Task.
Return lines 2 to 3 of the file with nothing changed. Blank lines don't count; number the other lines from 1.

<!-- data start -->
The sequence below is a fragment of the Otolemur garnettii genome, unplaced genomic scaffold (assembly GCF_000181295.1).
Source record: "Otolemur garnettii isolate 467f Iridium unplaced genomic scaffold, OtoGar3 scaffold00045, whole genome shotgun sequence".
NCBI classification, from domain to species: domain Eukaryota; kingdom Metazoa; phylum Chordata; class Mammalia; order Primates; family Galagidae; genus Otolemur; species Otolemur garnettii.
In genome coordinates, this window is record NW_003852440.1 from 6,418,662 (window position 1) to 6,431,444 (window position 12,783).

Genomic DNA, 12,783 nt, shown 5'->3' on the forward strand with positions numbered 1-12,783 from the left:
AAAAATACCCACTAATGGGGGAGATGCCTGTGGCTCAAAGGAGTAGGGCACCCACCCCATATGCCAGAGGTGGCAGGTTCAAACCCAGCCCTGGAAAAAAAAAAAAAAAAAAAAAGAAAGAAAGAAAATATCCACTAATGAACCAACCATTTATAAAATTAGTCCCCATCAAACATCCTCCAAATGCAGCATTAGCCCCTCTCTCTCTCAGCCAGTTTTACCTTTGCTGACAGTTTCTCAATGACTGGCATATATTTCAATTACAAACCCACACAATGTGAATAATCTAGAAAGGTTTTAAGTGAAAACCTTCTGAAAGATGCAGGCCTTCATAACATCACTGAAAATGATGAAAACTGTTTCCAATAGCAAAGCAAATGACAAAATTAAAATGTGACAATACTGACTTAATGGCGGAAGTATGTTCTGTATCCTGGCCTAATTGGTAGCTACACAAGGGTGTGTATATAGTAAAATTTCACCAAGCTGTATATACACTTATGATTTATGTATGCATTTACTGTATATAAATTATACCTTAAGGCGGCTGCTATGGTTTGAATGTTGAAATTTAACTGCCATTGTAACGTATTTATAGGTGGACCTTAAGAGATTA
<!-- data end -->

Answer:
Source record: "Otolemur garnettii isolate 467f Iridium unplaced genomic scaffold, OtoGar3 scaffold00045, whole genome shotgun sequence".
NCBI classification, from domain to species: domain Eukaryota; kingdom Metazoa; phylum Chordata; class Mammalia; order Primates; family Galagidae; genus Otolemur; species Otolemur garnettii.